ANYTIME a functioning group changes in membership including when it forms, status and or role questions arise. If someone leaves the group, roles shift, the group churns. Small groups are often microcosms of the organization and reflect organizational health in the way they form, grow, perform (or don’t), ebb and end.
This post is about how groups and teams form and develop. It starts with MEMBERSHIP.
Many of us are actually quite experienced when it comes to repeated group change. It doesn’t mean we always enjoy the process. We may experience hundreds of team and group formations and dissolutions over our lifespans. Two familiar examples of this include teams of two (marriage/partners) and organization hierarchy groups. Also consider social media groups with their evolving rules of engagement.
“A good leader inspires people to have confidence in their leader. A great leader inspires people to have confidence in themselves.”
Status and role changes in a team or group, perceived or real, can be angst-producing and much ado about nothing. It has been a regular part of my consulting work to deal with persistent, debilitating issues that show up in surveys and reports, or those that surface in meetings or in difficult leader-staff interactions. Dealing with status-membership issues and shifting, improving group norms with grace, interest, and some helpful skill building is positive path forward.
If you are a leader or facilitator, consider helping your team members with the questions below in Step One: Membership. Key questions are:
- Do I belong here? (Research suggests job insecurity is worse for your health than unemployment.)
- On what terms may I belong? (Have the rules changed? What’s expected of me? What are my goals?)
- Do I want to belong? (Related to 1st question and next question – if it isn’t just about the work, salary and benefits.)
- Who do I have to be to belong? (Do I still fit what the organization is, and is becoming?)
- What is expected of me? ( Clarity of assignment is important.)
- Who else is here? (Another “fit” type of question)
- What can I contribute? (Help team members connect, clarify and commit to using their strengths effectively.)
Teams and groups can build greater skills in adapting to ongoing change through smart group development strategies including these, adapted from an article from the Center for Creative Leadership.
1. Establish a climate for learning. When teams create norms and practices around learning, they make learning a habit. This helps teams to achieve consistently high performance levels and allows for rapid learning and fast action when necessary.
Here are several learning culture examples I’ve seen locally:
- The director of a science unit convenes an informal coffee gathering twice a week, early in the day to discuss news and what’s happening. The expectation is set that this is a time to network productively with your colleagues about what is going on the unit to support each other’s work. Another local organization like this calls similar meetings like this “huddles.”
- Dean-level leaders (university) convene each month to discuss a book relevant to how to apply leadership principles to their academic areas. (All are expected to have read it to participate in discussion.)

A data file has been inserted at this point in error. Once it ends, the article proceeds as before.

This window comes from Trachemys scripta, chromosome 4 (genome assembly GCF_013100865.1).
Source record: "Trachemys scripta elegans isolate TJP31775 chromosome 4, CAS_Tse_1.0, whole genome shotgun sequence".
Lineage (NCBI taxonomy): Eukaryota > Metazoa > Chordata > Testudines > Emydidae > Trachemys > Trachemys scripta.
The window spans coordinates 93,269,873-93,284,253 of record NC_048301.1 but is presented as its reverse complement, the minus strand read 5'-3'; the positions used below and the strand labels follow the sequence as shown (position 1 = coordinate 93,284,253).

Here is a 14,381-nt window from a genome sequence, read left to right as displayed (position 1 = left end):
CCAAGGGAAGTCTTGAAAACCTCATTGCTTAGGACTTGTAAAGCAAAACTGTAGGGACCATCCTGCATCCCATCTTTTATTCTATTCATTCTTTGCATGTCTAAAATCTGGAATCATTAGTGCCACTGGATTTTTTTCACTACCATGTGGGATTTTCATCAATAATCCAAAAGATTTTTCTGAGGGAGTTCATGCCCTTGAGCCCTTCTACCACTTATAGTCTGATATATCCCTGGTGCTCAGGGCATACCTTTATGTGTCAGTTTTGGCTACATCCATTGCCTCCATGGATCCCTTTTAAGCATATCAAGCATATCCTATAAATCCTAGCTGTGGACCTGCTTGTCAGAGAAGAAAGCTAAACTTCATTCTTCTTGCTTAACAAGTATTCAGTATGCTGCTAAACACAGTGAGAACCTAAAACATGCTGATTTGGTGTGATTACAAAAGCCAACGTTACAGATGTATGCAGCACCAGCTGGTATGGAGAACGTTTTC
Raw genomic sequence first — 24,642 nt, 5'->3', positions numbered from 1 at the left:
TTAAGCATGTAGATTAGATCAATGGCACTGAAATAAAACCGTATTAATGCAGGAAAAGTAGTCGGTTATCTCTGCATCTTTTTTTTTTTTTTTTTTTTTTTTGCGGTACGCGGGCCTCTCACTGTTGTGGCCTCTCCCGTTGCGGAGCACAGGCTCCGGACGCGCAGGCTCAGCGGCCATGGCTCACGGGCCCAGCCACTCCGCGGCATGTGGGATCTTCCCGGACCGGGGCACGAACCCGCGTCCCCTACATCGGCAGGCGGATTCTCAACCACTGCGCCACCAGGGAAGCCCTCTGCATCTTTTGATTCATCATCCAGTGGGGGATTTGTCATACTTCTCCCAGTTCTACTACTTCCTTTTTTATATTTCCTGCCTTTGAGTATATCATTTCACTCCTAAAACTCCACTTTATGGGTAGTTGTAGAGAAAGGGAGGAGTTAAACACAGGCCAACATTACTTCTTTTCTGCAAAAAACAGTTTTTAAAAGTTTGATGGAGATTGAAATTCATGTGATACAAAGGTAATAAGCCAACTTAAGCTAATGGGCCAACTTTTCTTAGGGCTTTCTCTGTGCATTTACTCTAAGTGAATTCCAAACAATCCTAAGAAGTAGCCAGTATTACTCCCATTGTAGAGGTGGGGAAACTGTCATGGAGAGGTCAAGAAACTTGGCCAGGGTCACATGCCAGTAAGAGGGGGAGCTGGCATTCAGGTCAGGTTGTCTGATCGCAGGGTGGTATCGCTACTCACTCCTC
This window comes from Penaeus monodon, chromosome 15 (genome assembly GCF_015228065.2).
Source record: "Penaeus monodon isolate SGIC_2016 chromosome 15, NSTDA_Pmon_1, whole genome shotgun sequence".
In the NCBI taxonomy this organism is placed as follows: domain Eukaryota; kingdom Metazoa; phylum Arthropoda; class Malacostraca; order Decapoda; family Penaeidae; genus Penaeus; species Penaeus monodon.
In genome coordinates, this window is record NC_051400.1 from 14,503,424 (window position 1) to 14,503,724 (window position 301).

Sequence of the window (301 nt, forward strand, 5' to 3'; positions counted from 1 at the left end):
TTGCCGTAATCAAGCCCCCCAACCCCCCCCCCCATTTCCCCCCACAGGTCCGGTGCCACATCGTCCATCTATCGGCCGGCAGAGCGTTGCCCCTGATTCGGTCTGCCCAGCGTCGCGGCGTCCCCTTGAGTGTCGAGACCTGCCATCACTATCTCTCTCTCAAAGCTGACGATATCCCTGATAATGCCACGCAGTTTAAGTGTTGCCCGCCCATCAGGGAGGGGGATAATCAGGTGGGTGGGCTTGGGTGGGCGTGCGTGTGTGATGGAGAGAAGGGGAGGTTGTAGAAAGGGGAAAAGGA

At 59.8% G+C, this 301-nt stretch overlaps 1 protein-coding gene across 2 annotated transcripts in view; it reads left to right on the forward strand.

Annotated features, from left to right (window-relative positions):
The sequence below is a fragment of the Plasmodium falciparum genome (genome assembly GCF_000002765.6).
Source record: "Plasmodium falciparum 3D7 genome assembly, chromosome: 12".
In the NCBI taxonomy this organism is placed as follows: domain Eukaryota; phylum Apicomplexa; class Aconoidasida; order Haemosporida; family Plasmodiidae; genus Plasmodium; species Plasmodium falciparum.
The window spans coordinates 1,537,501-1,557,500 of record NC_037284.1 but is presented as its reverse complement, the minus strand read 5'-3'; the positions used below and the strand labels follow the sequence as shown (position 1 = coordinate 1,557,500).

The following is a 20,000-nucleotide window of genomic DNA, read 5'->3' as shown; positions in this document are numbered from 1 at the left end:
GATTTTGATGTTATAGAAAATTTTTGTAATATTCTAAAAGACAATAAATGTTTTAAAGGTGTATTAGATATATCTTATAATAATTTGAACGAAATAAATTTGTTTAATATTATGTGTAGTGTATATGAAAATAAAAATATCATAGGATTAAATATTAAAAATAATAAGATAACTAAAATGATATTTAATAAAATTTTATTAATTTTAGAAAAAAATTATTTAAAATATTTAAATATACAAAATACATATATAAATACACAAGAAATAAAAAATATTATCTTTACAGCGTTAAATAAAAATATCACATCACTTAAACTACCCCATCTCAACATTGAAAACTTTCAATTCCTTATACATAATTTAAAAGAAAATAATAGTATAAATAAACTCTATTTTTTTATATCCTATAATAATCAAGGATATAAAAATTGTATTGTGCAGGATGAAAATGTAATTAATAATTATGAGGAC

Continually assess how you work together. After every 2nd or 3rd meeting, ask questions about the meetings process: 1) what’s working], 2) what’s is not, and 3) what are the suggestions for improvement. Just asking the questions changes the mindset in meetings. Add this discussion time to the meeting agendas on a regular basis.
Work with a team coach. Choose a coach who has expertise in team dynamics and process facilitation. He or she can work directly with the team to help the members become more aware of the effective and ineffective aspects of their functioning. The coach can provide the team with information about alternative approaches, encouragement and feedback about the impact of these efforts.
Capture and share knowledge effectively. Organizations and teams need systematic and easily accessible ways of handling ongoing learning. Teams may take widely differing approaches to doing this, but it is essential that they use some disciplined approach for capturing and disseminating lessons learned and best practices.
Source: Center for Creative Leadership and author Dennis Lindoerfer
High performance teams are also aided by diversity and the ability to take multiple perspectives. Three resources that can help you consider a variety of team roles are:
- The Belbin® Team Roles framework which includes roles like the Specialist (thought-oriented), the Implementer (action-oriented), the Team Worker (people-oriented) and the Resource Investigator (people-oriented)
- The Neethling Brain Instrument (my summary here), a validated 4 quadrant tool I use, is easily understood and put into use for teamwork improvement.
- My excerpted post of 6 People (Roles) You Need in Your Corner For a Great Team by Jessica Hagy, a Forbes blogger on my curated newsletter, Change Management Resources. (Now archived and still chock-full of change resources.)
The next post in this series is about Control Issues in Teams: How Do You Take Charge?
“It takes a lot of courage to release the familiar and seeming secure, to embrace the new. But there is not real security in what is no longer meaningful. There is more security in the adventurous and exciting, for in movement there is life, and in change there is power.~ Alan Cohen, author and coach
Thanks for stopping by. Your comments and sharing of this post enrich the learning.
This post was updated in 2013 with added references and in 2021 with improved formatting and updated links. The title was also shortened and updated.